Thursday, December 13, 2018

Tornadoes from the Ground Up Not in the Clouds As Once Thought

Historically, scientists assumed tornado rotation began in storm clouds, creating a funnel that travels downwards. This theory matches what storm chasers commonly observe visually in the field. Viewers often report seeing funnel clouds gradually descending until they make contact with the ground.

But new research combining a new type of Doppler radar with photos and videos of tornadoes formed by supercell thunderstorms shows the opposite is true: Tornadoes materialize from the ground up.

Weather forecasters typically issue tornado warnings based on radar observations of strong rotation above the ground, but the new findings suggest forecasters must re-evaluate their warning procedure, according to the researchers.

A tornado in Galatia, Kansas on 25 May 2012 as it was decaying.

Credit: Jana Houser.

“We need to reconsider the paradigms that we have to explain tornado formation, and we especially need to communicate this to forecasters who are trying to make warnings and issue warnings,” said Jana Houser, a meteorologist at Ohio University in Athens who will present the new findings here today at the American Geophysical Union’s Fall Meeting. “You are not going to really ever be finding strong evidence of a tornado descending, so we need to stop making that a priority in our forecasting strategies.”

Research conducted in the 1970s suggested tornadoes form from rotation that starts several kilometers above Earth’s surface. The theory was that this funnel gradually sucked in air from below, descending until it touched the ground.

Most meteorologists have accepted this theory of tornado formation, but a series of new observations from rapidly scanning radars has started to change that.

One of the pivotal cases contributing to the new understanding of tornado formation occurred on May 31, 2013. On this day, the El Reno tornado formed in central Oklahoma and shattered previous tornado records. It was the widest tornado ever recorded, peaking at 4.2 kilometers (2.6 miles) wide, and had wind speeds of more than 480 kilometers per hour (300 miles per hour), the second-highest wind speeds recorded on Earth.

Shot of the El Reno, Oklahoma EF-3 tornado near maximum width and peak intensity on 31 May 2013.

Credit: Nick Nolte, CC-BY-3.0.

Houser and a team of researchers from the University of Oklahoma happened to be monitoring the storm with a new type of mobile Doppler radar system that collected tornado wind speeds every 30 seconds. Afterwards, Anton Seimon, a geographer at Appalachian State University in Boone, North Carolina who had chased the El Reno storm, collected hundreds of still photos and videos of the epic twister from citizens and fellow storm chasers.

When Houser compared her radar data with images collected by Seimon, she noticed something odd. The images clearly showed a visible tornado at the ground several minutes before her radar picked it up.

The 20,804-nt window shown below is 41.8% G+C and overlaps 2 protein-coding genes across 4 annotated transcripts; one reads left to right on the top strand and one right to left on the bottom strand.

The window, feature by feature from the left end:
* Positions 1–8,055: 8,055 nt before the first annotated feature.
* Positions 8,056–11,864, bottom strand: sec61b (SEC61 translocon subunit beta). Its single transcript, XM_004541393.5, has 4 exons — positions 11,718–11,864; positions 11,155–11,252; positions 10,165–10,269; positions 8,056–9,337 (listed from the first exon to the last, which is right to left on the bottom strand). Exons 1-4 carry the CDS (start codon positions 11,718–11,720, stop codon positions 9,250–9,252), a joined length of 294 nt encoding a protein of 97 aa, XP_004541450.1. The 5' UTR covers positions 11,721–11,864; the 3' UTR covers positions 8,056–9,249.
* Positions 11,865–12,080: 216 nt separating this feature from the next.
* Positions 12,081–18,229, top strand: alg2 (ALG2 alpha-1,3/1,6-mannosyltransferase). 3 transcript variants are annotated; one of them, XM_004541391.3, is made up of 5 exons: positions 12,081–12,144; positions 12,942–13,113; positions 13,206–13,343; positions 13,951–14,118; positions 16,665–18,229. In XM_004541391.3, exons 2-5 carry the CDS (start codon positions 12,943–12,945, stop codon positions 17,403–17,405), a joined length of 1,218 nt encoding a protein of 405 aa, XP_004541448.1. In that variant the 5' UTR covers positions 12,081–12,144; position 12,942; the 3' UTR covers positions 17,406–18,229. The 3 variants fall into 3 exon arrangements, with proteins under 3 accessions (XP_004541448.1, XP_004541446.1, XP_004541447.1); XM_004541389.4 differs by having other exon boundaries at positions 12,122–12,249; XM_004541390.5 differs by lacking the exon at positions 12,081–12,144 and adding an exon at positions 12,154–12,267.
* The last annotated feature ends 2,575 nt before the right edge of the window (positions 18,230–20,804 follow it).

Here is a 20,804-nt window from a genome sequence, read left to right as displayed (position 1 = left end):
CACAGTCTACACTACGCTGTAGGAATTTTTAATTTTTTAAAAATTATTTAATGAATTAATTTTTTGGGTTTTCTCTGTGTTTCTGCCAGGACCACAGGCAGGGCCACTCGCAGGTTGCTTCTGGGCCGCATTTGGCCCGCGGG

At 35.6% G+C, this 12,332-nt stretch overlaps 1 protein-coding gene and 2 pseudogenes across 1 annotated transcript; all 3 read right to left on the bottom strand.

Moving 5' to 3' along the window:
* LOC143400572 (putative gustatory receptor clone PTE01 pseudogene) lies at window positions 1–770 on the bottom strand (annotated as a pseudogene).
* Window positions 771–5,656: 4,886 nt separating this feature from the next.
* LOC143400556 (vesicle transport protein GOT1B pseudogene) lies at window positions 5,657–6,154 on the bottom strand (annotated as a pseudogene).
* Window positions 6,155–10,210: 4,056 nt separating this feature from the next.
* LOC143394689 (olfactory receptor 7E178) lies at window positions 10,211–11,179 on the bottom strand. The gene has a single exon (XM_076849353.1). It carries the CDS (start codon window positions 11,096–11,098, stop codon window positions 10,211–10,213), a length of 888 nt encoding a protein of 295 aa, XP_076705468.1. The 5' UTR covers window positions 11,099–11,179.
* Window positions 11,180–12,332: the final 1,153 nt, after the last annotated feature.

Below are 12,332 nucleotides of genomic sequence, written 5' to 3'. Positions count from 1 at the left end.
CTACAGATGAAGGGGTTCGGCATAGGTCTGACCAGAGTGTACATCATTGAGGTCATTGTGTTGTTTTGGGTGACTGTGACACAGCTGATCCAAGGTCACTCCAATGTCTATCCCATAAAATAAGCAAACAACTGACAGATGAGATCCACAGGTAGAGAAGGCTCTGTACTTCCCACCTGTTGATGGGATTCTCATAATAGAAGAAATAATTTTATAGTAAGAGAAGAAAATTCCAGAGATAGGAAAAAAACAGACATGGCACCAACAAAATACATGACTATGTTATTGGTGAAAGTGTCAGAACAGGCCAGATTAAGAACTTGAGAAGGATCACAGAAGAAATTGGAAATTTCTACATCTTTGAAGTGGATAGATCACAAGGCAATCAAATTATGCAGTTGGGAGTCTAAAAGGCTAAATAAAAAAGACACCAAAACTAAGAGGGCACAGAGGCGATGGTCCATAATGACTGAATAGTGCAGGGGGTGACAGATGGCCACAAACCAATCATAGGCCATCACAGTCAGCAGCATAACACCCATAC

Puzzled, Houser went back through her radar data and analyzed the data taken at the ground. It is typically difficult to get good radar measurements at or near the ground, but Houser and her team had deployed their instrument on a slight rise and there were no obstructions between them and the tornado, so this time, they had data good enough to work with.

Jana Houser standing next to the Rapid X-Pol radar instrument, a new type of rapidly-scanning mobile radar system, during a storm chase on 8 May 2012.

Credit: Jana Houser.

She found clear evidence of rotation at the ground before there was rotation at higher altitudes. Houser then examined other sets of tornado data and found that in many cases, tornado-strength rotation develops at or near the ground first, rather than starting in the cloud itself. In all four datasets she analyzed, none of the tornadoes formed following the classical “top-down” process.

“It emphasizes the fact that we need to have strong, low-level, basically near-ground level rotation, located in the right spot, at the right time, with respect to the larger parent storm circulations in order to form a tornado,” Houser said.



Contacts and sources:
Jana Houser / Lauren Lipuma
The American Geophysical Union 





Hubble Finds a Fast Evaporating Exoplanet


Fishermen would be puzzled if they netted only big and little fish, but few medium-sized fish. Astronomers likewise have been perplexed in conducting a census of star-hugging extrasolar planets. They have found hot Jupiter-sized planets and hot super-Earths (planets no more than 1.5 times Earth's diameter). These planets are scorching hot because they orbit very close to their star. But so-called "hot Neptunes," whose atmospheres are heated to more than 1,700 degrees Fahrenheit, have been much harder to find. In fact, only about a handful of hot Neptunes have been found so far.

In fact, most of the known Neptune-sized exoplanets are merely "warm," because they orbit farther away from their star than those in the region where astronomers would expect to find hot Neptunes. The mysterious hot-Neptune deficit suggests that such alien worlds are rare, or, they were plentiful at one time, but have since disappeared.

This artist's illustration shows a giant cloud of hydrogen streaming off a warm, Neptune-sized planet just 97 light-years from Earth. The exoplanet is tiny compared to its star, a red dwarf named GJ 3470. The star's intense radiation is heating the hydrogen in the planet's upper atmosphere to a point where it escapes into space. The alien world is losing hydrogen at a rate 100 times faster than a previously observed warm Neptune whose atmosphere is also evaporating away.
Artist's Illustration of Gas Streaming from GJ 3470b
Credit:  NASA, ESA, and D. Player (STScI)

A few years ago astronomers using NASA's Hubble Space Telescope found that one of the warmest known Neptunes (GJ 436b) is losing its atmosphere. The planet isn't expected to evaporate away, but hotter Neptunes might not have been so lucky.